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Why high blood pressure is a silent killer and how you can tackle it


Over A billion people worldwide suffer from hypertension. It’s predicted to increase by 60 per cent to 1.56 billion in 2025. It’s also a leading risk factor for cardiovascular diseases, diabetes, foetal and maternal death in pregnancy, dementia and renal failure. Two-thirds of those with hypertension live in economically developing countries like India, where it’s responsible for 57 per cent of all stroke deaths and 24 per cent of coronary heart disease deaths.



Dr Tapan Ghose, director and head, cardiology, Fortis Hospital Vasant Kunj, says, “The theme for World Hypertension Day 2018 is ‘Know Your Numbers.’ Hypertension is a condition in which the blood vessels have persistently raised pressure, putting them under increased stress. The higher the pressure, the harder the heart has to pump, which is why it leads to cardio problems.”

According to American college of Cardiology (2017), the various categories of blood pressure are: Normal (less than 120/80 mm Hg); elevated (systolic between 120-129 mm Hg and diastolic less than 80 mm Hg); stage 1 (systolic between 130-139 mm Hg and diastolic 80-89 mm Hg); stage 2 (systolic at least 140 mm Hg or diastolic at least 90 mm Hg); hypertensive crisis (systolic over 180 mm Hg and/or diastolic over 120 mm Hg).
Dr Viveka Kumar, senior director, Cath Lab, Max Super Speciality Hospital, Saket, who treated his youngest patient, a 10-year-old, not too long ago, says, “The increasingly hectic lifestyles, increasing sedentary habits, increasing stress level, prevalence of diabetes and kidney diseases, drug abuse, smoking and alcohol consumption, has not only led to increase in numbers, but also decreased the age group of the patients.” Dr Gunjan Kapoor, director, interventional cardiologist, Jaypee Hospital, adds, “Today, youngsters enjoy the offering of the virtual world, where they make friends over online games, music, movies, reading, instead of getting to know people personally. So, the level of competition leads to stress which contributes to hypertension.”


Headache, nosebleeds, irregular heartbeats, buzzing in the ears, tiredness, dizziness, weakness, nausea, confusion, anxiety, chest pain and breathlessness are some of the common symptoms of hypertension.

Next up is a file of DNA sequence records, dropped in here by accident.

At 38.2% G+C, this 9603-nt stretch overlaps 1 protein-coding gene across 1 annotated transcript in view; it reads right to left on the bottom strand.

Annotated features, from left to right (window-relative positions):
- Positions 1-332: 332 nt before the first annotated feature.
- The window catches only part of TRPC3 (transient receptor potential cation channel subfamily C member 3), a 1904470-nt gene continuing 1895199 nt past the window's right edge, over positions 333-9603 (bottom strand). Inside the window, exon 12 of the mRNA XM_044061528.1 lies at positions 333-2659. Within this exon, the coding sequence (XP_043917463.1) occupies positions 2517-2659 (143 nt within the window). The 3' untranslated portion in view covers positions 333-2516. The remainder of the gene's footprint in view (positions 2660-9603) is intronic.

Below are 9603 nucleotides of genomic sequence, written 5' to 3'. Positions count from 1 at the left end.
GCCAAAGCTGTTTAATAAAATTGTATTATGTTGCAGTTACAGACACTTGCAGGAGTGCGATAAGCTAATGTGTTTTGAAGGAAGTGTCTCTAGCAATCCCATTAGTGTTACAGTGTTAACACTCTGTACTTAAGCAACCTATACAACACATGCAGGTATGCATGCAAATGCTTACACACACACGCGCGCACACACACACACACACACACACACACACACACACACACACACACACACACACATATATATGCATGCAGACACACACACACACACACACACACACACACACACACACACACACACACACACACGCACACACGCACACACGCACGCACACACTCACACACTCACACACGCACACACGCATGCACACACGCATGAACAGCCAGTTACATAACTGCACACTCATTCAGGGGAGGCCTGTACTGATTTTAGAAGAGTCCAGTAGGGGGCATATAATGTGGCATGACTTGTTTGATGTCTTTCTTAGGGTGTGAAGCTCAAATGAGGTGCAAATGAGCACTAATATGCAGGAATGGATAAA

Recognised as one of the major risk factors for cardiovascular disease, hypertension is also called as the ‘Silent Killer’ as it often does not exhibit any symptoms during its early stages.

Mostly, patients’ finds out about the criticality of the situation after suffering a heart attack or stroke, or are diagnosed with heart or kidney disease.

Dr Gunjan adds, “Though it’s rare, patients may experience dizziness, fatigue, reduced activity tolerance and palpitations. If blood pressure reaches the level of a hypertensive crisis, a person may experience headaches and nosebleeds.”

Hypertension can only be managed with medication and lifestyle changes.

Dr Ramananda Srikantiah Nadig, head of the clinical Advisory board, healthi, says, “Most patients need two or more anti-hypertensive drugs to reduce blood pressure. With a triple drug therapy, one of which is a diuretic, it’s possible to control blood pressure in over 99 per cent of cases.”

Avoid having excess salt as it puts strain on arteries which carry blood, which makes the tiny muscles in the artery walls stronger and thicker.



1. Use the stairs instead of the elevator.

2. Carry home-cooked food instead of ordering in.

3. Get up frequently from your work station and walk around every hour.

4. Find ways to manage workplace stress by taking a walk, deep breathing or talking to a colleague.


1. Manage stress through regular exercise, yoga and meditation.

2. Smoking and alcohol consumption is linked to raise blood pressure and an increase the risk of stroke. Studies show smoking cessation leads to reduction of systolic BP by 3.5 mm Hg and diastolic blood by 1.9 mm Hg.

3. Get at least 40 minutes of exercise – jogging, brisk walk, swimming or cycling. When done at least five days a week, it leads to a 5-9mm Hg reduction of systolic BP.

4. Sleep for at least seven hours